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To say that he had heard of men who could take in fifty things in this way, and in one case, when he was living in Bombay, there was an exhibition in the house of a Hindu gentleman of high position in which the pandit remembered no less than one hundred things given to him at the one sitting. The Colonel believed, however, that twenty-four was about the maximum of new items that could be retained and the remainder must have been already known to the pandit. This estimate was certainly too low,...

Simplification And Symbolization

WHEN memorizing lists of things of any kind it is often an advantage to simplify very complex ideas and to symbolize abstract ideas. A good example of symbolization is related with reference to the Greek poet Simonides, who was one of the earliest known exponents of aids to memory. He invented, among other things, a simple device for committing to memory ideas which do not represent objects of sense, and are therefore difficult to remember. For example, in preparing a discourse concerning...

Bodily Aids

THERE are many very excellent exercises for the purpose of keeping the body fit. Some of them are positively necessary for the student who is inclined to be sedentary. The effect of the mind on the bodily functions cannot safely be ignored by anyone who takes up mental training. In concentration of mind, for example, there is a tendency to halt the breath outside the body I know one student who was occasionally recalled to the fact that he had forgotten to breathe in by suddenly choking. So a...

Meditation

ALTHOUGH it does not come within the purview of the average student, it will not be out of place for me to describe here the process of meditation, and explain how it can be done. The best preliminary exercise is what has been called the daily life ledger. Spare a little time in the morning or evening to review the experiences and doings of the day and think about them in a gentle manner. Quite apart from the mental exercise which it gives, this greatly rests the mind and emotions, as it combs...

Concentration Of Mind

MANY years ago I invented another simple experiment to help some of my students to gain that control of mind which is called concentration. This has proved itself, I think, to be the very best means to that end. Let me ask the reader or student now to try this experiment for himself in the following form Select a quiet place, where you can be undisturbed for about fifteen minutes. Sit down quietly and turn your thought to some simple and agreeable subject, such as a coin, a cup of tea, or a...

Numberwords

IN the year 1648 Stanislaus Mink von Wenusheim wrote a work entitled Relatio Novissima ex Pamasso de Arte Meminiscentiae,1 in the course of which he expounded what he described as the most fertile secret. This secret consisted in substituting letters for numbers and then making words and sentences from the letters. He appears to have been the first mnemotechnist to employ this plan in Europe, and his method was quickly taken up and improved by the famous G. W. Leibnitz, who also called it a...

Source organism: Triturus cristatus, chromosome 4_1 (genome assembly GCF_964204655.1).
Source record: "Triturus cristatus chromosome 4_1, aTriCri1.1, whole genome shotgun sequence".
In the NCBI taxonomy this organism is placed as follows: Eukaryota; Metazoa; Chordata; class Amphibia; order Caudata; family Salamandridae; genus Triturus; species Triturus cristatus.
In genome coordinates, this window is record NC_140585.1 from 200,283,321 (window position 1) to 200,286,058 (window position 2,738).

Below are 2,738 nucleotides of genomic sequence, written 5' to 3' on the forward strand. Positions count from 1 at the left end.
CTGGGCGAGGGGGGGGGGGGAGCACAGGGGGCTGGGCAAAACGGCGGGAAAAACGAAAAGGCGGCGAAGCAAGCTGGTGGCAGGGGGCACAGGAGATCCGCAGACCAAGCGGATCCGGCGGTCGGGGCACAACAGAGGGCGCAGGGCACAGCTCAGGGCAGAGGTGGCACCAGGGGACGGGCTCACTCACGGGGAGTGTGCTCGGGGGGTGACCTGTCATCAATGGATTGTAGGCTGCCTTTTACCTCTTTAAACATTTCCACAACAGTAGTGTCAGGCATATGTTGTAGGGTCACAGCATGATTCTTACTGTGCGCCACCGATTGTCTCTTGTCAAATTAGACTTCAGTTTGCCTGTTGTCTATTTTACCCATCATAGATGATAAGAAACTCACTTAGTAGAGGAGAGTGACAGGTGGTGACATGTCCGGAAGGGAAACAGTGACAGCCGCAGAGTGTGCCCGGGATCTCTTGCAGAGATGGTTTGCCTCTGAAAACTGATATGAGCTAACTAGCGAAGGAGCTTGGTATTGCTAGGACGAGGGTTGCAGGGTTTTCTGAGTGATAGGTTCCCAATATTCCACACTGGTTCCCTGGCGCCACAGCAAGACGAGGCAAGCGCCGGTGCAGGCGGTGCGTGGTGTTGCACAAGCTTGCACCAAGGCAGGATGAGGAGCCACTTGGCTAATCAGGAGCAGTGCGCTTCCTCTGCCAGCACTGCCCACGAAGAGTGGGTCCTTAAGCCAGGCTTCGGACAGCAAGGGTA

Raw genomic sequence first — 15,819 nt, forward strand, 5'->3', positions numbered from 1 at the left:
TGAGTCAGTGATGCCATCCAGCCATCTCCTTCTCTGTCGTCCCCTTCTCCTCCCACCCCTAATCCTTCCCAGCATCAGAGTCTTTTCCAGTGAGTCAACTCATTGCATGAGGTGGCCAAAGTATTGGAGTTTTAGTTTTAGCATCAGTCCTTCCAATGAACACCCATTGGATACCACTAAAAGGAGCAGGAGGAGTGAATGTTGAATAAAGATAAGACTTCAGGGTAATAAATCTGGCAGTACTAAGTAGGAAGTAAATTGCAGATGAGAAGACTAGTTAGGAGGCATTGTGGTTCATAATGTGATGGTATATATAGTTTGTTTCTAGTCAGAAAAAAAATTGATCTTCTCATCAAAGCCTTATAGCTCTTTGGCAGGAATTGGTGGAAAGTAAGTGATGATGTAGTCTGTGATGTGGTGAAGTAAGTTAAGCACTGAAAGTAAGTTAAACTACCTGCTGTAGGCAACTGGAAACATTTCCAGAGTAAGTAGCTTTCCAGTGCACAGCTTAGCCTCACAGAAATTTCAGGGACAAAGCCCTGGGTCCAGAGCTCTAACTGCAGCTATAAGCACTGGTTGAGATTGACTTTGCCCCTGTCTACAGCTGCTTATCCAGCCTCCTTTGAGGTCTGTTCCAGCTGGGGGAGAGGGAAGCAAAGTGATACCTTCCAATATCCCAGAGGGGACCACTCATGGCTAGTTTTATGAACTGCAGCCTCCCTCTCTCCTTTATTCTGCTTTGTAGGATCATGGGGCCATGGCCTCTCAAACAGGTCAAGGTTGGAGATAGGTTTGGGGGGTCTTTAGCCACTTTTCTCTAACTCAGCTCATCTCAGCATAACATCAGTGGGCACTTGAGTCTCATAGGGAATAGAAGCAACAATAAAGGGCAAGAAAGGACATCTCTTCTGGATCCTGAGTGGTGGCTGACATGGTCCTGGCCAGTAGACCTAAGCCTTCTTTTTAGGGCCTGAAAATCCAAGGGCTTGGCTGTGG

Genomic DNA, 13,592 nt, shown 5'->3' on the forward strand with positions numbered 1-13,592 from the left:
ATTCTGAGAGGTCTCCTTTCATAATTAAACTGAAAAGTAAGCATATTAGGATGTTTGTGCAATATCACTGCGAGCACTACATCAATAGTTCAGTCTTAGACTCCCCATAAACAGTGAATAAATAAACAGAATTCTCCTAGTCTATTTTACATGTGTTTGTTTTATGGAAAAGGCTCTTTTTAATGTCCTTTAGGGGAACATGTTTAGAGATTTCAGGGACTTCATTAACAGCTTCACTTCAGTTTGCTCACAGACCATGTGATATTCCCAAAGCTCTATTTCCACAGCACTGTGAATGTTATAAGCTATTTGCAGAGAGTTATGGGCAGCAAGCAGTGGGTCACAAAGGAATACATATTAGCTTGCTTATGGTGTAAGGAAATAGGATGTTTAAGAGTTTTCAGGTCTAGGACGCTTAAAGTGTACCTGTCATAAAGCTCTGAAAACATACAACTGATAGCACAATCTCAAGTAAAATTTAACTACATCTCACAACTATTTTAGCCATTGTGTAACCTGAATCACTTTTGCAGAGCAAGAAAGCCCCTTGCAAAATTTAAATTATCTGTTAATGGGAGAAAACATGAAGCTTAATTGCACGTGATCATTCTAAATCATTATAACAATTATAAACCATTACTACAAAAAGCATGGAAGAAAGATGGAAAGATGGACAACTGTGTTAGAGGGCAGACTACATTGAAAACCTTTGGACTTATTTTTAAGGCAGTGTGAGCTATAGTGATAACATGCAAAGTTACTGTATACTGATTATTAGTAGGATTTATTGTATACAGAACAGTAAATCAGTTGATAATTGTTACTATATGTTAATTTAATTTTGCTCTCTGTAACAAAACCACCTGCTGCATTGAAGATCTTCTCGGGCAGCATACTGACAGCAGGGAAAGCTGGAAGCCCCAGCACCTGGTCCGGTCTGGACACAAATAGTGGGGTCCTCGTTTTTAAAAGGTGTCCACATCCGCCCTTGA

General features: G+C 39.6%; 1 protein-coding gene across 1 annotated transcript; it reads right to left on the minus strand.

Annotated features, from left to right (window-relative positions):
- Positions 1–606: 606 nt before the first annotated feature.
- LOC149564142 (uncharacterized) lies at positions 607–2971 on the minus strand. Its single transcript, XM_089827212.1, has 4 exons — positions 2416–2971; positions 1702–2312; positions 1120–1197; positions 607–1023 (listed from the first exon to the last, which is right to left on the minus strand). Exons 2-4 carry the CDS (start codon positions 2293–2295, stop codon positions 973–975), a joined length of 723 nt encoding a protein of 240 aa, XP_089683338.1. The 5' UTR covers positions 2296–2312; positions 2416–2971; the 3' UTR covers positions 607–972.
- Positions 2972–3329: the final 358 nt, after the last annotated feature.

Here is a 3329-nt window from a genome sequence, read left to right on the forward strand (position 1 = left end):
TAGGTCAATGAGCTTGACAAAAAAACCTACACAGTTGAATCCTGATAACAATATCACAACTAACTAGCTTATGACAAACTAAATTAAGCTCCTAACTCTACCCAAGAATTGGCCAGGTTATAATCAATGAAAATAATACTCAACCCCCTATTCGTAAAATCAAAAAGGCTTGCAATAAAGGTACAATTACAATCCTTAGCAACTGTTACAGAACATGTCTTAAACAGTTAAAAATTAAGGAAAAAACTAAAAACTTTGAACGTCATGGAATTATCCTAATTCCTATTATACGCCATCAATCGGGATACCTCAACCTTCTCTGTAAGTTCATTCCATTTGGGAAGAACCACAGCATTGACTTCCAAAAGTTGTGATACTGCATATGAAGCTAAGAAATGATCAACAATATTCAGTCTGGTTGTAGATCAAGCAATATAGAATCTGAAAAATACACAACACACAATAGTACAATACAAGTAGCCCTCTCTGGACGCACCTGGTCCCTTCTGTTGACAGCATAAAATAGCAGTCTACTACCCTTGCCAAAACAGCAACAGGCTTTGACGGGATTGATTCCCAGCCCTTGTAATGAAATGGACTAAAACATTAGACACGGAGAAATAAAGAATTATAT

Memorymen Of India

INDIA has always been a land of wonders, among which the memory feats of the Ashtavadhanis have long been conspicuous. An article in The Theosophist magazine for 1886 reports an occasion on which a memory expert of South India simultaneously kept in mind and did the following eleven things and afterwards correctly repeated the whole. 1. Played a game of chess, without seeing the board. 2. Carried on a conversation upon various subjects. 3. Completed a Sanskrit verse from the first line given...

Mental Images

IMAGINATION is that operation of the mind which makes mental images or pictures. Sometimes these are called also thoughts, or again, ideas. But thought is, properly understood, a process, that is, a movement of the mind. Thought is dynamic, but a thought or idea is static, like a picture. In order that the process of thinking may take place, there must be thoughts or ideas or mental images for it to work with, and it is at its best when these are clear and strong. So we take up as the second...

Expansion Of Ideas

IN Chapter III we have studied how to develop concentration by thinking of many things connected with a chosen object, taking care at the same time not to lose sight of it. For that purpose we made use of the four Roads of Thought. Now I propose to the student a very similar experiment for the purpose of expanding ideas, so that he may be able to do his best thinking about any object. Select your object, let us say house, and proceed to clothe it with all its directly connected ideas. The...

29